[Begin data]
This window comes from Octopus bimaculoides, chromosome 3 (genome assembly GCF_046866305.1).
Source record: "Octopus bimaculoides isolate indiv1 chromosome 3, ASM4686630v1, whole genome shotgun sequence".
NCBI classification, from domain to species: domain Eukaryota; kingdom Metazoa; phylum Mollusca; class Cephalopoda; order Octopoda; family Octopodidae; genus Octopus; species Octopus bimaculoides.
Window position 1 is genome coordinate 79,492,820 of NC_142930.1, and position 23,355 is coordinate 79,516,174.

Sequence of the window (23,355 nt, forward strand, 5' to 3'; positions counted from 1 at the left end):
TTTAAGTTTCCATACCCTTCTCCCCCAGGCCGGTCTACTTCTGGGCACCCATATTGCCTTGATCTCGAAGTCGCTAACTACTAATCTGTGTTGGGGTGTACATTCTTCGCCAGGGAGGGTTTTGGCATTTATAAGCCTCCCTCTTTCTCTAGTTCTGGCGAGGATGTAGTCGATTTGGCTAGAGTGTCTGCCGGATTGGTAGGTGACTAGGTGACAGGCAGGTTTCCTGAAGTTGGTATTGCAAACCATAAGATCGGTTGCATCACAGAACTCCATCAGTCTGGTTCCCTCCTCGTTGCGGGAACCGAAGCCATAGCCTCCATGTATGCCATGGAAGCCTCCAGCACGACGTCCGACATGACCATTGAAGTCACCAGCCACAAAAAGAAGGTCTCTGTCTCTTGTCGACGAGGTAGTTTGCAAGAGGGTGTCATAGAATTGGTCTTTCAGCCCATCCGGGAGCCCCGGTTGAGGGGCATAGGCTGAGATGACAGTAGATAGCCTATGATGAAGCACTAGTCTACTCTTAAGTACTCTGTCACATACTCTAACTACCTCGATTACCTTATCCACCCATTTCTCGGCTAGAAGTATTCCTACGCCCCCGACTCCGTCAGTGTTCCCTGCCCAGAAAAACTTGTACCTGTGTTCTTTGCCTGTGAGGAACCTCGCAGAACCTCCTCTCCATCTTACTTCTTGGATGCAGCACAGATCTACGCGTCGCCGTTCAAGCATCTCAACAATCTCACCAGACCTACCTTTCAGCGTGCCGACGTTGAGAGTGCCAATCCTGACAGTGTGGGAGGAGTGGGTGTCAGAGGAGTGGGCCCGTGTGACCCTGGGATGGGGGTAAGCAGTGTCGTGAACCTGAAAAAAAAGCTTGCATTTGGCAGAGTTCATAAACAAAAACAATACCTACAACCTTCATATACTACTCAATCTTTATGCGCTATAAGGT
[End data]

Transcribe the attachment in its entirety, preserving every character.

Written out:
This window comes from Octopus bimaculoides, chromosome 3 (genome assembly GCF_046866305.1).
Source record: "Octopus bimaculoides isolate indiv1 chromosome 3, ASM4686630v1, whole genome shotgun sequence".
NCBI classification, from domain to species: domain Eukaryota; kingdom Metazoa; phylum Mollusca; class Cephalopoda; order Octopoda; family Octopodidae; genus Octopus; species Octopus bimaculoides.
Window position 1 is genome coordinate 79,492,820 of NC_142930.1, and position 23,355 is coordinate 79,516,174.

Sequence of the window (23,355 nt, forward strand, 5' to 3'; positions counted from 1 at the left end):
TTTAAGTTTCCATACCCTTCTCCCCCAGGCCGGTCTACTTCTGGGCACCCATATTGCCTTGATCTCGAAGTCGCTAACTACTAATCTGTGTTGGGGTGTACATTCTTCGCCAGGGAGGGTTTTGGCATTTATAAGCCTCCCTCTTTCTCTAGTTCTGGCGAGGATGTAGTCGATTTGGCTAGAGTGTCTGCCGGATTGGTAGGTGACTAGGTGACAGGCAGGTTTCCTGAAGTTGGTATTGCAAACCATAAGATCGGTTGCATCACAGAACTCCATCAGTCTGGTTCCCTCCTCGTTGCGGGAACCGAAGCCATAGCCTCCATGTATGCCATGGAAGCCTCCAGCACGACGTCCGACATGACCATTGAAGTCACCAGCCACAAAAAGAAGGTCTCTGTCTCTTGTCGACGAGGTAGTTTGCAAGAGGGTGTCATAGAATTGGTCTTTCAGCCCATCCGGGAGCCCCGGTTGAGGGGCATAGGCTGAGATGACAGTAGATAGCCTATGATGAAGCACTAGTCTACTCTTAAGTACTCTGTCACATACTCTAACTACCTCGATTACCTTATCCACCCATTTCTCGGCTAGAAGTATTCCTACGCCCCCGACTCCGTCAGTGTTCCCTGCCCAGAAAAACTTGTACCTGTGTTCTTTGCCTGTGAGGAACCTCGCAGAACCTCCTCTCCATCTTACTTCTTGGATGCAGCACAGATCTACGCGTCGCCGTTCAAGCATCTCAACAATCTCACCAGACCTACCTTTCAGCGTGCCGACGTTGAGAGTGCCAATCCTGACAGTGTGGGAGGAGTGGGTGTCAGAGGAGTGGGCCCGTGTGACCCTGGGATGGGGGTAAGCAGTGTCGTGAACCTGAAAAAAAAGCTTGCATTTGGCAGAGTTCATAAACAAAAACAATACCTACAACCTTCATATACTACTCAATCTTTATGCGCTATAAGGT